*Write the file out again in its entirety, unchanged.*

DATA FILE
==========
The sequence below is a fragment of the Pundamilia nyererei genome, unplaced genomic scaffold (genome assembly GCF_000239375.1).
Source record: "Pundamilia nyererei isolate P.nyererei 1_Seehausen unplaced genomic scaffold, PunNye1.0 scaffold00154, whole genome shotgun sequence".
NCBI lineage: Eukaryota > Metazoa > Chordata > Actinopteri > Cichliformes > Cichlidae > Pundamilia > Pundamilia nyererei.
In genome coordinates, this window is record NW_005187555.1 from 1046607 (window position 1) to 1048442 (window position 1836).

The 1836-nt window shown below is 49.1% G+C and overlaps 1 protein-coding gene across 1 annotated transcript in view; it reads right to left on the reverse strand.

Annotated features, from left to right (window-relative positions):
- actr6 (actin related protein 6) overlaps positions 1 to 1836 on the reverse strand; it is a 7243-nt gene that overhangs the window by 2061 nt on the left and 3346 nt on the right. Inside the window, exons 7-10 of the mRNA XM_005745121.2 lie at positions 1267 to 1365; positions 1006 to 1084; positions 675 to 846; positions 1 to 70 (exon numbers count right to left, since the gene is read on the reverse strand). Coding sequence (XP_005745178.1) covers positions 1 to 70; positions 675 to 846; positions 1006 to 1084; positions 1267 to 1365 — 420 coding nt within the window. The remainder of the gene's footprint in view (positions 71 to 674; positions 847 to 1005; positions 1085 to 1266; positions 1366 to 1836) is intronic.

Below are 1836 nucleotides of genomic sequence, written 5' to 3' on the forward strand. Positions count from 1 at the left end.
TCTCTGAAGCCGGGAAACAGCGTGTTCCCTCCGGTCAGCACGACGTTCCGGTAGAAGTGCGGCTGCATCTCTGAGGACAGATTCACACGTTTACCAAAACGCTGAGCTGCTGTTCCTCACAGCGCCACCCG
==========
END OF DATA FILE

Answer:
The sequence below is a fragment of the Pundamilia nyererei genome, unplaced genomic scaffold (genome assembly GCF_000239375.1).
Source record: "Pundamilia nyererei isolate P.nyererei 1_Seehausen unplaced genomic scaffold, PunNye1.0 scaffold00154, whole genome shotgun sequence".
NCBI lineage: Eukaryota > Metazoa > Chordata > Actinopteri > Cichliformes > Cichlidae > Pundamilia > Pundamilia nyererei.
In genome coordinates, this window is record NW_005187555.1 from 1046607 (window position 1) to 1048442 (window position 1836).

The 1836-nt window shown below is 49.1% G+C and overlaps 1 protein-coding gene across 1 annotated transcript in view; it reads right to left on the reverse strand.

Annotated features, from left to right (window-relative positions):
- actr6 (actin related protein 6) overlaps positions 1 to 1836 on the reverse strand; it is a 7243-nt gene that overhangs the window by 2061 nt on the left and 3346 nt on the right. Inside the window, exons 7-10 of the mRNA XM_005745121.2 lie at positions 1267 to 1365; positions 1006 to 1084; positions 675 to 846; positions 1 to 70 (exon numbers count right to left, since the gene is read on the reverse strand). Coding sequence (XP_005745178.1) covers positions 1 to 70; positions 675 to 846; positions 1006 to 1084; positions 1267 to 1365 — 420 coding nt within the window. The remainder of the gene's footprint in view (positions 71 to 674; positions 847 to 1005; positions 1085 to 1266; positions 1366 to 1836) is intronic.

Below are 1836 nucleotides of genomic sequence, written 5' to 3' on the forward strand. Positions count from 1 at the left end.
TCTCTGAAGCCGGGAAACAGCGTGTTCCCTCCGGTCAGCACGACGTTCCGGTAGAAGTGCGGCTGCATCTCTGAGGACAGATTCACACGTTTACCAAAACGCTGAGCTGCTGTTCCTCACAGCGCCACCCG